Dreamscapes in Italian Cinema explores different representations of dreams, visions, hallucinations, and hypnagogic states in Italian film culture, covering the works of some of the most significant auteurs in the history of Italian cinema (Fellini, Pasolini, Moretti, Bellocchio, among others). Dreams are discussed both in a filmic context, considering the diegetic and formal techniques employed to construct and represent them, and as allegories or metaphors in a broader cultural, political, and social sense (the film industry itself as the proverbial dream factory, and dreams as hopes, aspirations or altogether parallel universes, for example). The book covers works released over different decades and spanning multiple genres (drama, gothic film, horror, comedy), and it is intended to shed light on a topic that is as suggestive as it is insufficiently studied.
|Publisher:||Fairleigh Dickinson University Press|
|Series:||Fairleigh Dickinson University Press Series in Italian Studies Series|
|Product dimensions:||6.20(w) x 9.10(h) x 0.90(d)|
About the Author
Francesco Pascuzzi is lecturer of scientific and technical writing at Rutgers University.
Bryan Cracchiolo is lecturer in Italian and coordinator of Italian studies at SUNY New Paltz.
Table of Contents
Francesco Pascuzzi, Bryan Cracchiolo
1. Dreamed Cinema, Cinematic Dreams: Dreamscape, Neurosis and Desire in Federico Fellini’s 8½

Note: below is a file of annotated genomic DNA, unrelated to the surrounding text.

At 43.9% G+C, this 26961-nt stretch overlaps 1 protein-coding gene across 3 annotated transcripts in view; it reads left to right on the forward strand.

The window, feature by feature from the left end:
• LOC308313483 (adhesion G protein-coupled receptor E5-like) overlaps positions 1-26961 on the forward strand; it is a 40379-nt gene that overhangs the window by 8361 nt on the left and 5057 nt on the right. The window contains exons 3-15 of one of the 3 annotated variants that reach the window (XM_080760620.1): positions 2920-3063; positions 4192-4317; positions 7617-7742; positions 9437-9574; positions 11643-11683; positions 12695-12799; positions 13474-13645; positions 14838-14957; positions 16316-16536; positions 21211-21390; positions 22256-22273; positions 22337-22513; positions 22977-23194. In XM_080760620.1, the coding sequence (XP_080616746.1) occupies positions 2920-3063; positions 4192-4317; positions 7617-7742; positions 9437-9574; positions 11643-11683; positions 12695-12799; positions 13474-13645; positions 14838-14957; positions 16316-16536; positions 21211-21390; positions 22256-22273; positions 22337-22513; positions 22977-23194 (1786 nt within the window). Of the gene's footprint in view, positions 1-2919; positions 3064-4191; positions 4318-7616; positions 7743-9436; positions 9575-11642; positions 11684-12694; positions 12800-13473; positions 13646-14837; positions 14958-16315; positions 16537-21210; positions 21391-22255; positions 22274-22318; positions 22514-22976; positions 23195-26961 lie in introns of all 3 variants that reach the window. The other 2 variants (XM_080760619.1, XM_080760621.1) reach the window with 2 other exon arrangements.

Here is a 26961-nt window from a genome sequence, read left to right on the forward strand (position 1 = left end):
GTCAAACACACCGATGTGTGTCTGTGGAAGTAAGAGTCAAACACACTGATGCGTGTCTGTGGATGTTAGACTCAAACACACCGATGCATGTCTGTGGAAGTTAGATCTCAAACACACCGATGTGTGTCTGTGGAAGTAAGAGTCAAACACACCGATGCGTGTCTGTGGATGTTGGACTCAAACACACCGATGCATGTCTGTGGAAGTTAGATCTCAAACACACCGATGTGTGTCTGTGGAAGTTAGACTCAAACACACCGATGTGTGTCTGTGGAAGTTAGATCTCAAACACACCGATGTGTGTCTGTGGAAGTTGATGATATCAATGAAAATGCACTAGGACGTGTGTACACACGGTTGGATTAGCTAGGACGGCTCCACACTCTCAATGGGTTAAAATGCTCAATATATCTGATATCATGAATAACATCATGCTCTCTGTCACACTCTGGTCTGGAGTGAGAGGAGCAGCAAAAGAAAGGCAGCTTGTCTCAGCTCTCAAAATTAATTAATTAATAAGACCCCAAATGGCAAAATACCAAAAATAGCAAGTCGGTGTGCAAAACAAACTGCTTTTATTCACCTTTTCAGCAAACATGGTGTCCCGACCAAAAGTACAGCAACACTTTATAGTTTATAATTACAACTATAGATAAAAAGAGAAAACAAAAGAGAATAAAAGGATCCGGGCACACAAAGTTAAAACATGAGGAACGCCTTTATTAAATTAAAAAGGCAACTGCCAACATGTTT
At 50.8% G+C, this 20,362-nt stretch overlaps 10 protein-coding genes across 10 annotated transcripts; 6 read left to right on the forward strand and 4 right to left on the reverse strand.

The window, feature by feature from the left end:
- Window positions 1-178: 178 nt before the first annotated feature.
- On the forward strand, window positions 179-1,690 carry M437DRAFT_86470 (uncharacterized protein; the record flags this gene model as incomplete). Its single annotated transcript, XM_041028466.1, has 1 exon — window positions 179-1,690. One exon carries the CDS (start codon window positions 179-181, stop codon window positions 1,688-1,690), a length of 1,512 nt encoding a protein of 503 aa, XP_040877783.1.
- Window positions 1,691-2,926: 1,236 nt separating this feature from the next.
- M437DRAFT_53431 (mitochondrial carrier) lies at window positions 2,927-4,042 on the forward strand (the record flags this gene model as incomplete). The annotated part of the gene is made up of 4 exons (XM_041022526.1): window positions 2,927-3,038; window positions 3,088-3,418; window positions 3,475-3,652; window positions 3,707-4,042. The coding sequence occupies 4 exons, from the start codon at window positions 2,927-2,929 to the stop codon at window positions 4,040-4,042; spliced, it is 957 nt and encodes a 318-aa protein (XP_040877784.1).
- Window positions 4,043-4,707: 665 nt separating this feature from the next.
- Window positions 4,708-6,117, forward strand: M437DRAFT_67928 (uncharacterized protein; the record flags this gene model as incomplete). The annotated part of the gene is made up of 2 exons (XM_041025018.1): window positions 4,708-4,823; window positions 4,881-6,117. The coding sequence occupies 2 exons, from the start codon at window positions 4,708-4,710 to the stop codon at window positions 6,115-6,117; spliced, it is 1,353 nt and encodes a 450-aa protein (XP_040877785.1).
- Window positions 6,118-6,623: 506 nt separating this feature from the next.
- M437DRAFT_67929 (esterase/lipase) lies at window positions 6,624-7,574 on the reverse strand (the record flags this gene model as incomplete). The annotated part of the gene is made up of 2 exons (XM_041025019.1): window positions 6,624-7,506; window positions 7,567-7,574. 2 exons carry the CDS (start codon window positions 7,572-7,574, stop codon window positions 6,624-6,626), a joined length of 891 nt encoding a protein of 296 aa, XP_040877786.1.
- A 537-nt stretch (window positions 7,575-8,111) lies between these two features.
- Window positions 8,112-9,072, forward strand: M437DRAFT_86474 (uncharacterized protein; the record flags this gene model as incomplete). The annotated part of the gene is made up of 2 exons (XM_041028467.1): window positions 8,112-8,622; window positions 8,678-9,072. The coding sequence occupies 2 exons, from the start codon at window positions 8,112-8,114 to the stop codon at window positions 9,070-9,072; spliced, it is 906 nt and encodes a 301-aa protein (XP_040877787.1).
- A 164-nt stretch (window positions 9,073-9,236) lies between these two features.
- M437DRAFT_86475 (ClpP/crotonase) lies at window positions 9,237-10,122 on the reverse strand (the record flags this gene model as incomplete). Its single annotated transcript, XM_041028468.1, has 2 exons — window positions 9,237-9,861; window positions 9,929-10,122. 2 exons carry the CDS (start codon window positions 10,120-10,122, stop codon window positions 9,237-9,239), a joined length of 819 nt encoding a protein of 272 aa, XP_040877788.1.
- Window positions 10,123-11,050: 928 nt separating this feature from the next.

2. The Uncanny and Mannequins: The Dream-Like Qualities of Two Italian Gothic Films, Il mulino delle donne di pietra and Lisa e il diavolo
Fernando Pagnoni, Amy M. Davis
3. Massimo Fagioli’s Influence and Psychoanalysis in Marco Bellocchio’s Il diavolo in corpo
Alessandro De Stefanis
4. The Visionary Realism of Marco Bellocchio’s Buongiorno, note
5. The Ironic Oneiric: Nanni Moretti and the Cinematic Challenges of the 1970s
6. Life Is But a Dream: Reveries, Nightmares and Other Worlds in the Films of Nanni Moretti
7. Sublimation, Myth and the Work of Dreams: Radical Nostalgia and Melancholic
Attachment in Pier Paolo Pasolini’s Edipo Re
8. The Cinedream in Pasolini and Cassavetes
9. Gradivae and Nymphs: Walking Women in the Dreamscapes of Italian Cinema
10. Dreams, Nightmares, and Hallucinations in Francesca Comencini’s Cinema
11. The Nightmarish in Dario Argento’s Mother Trilogy: Spatial Oddities and Family Ties
List of Contributors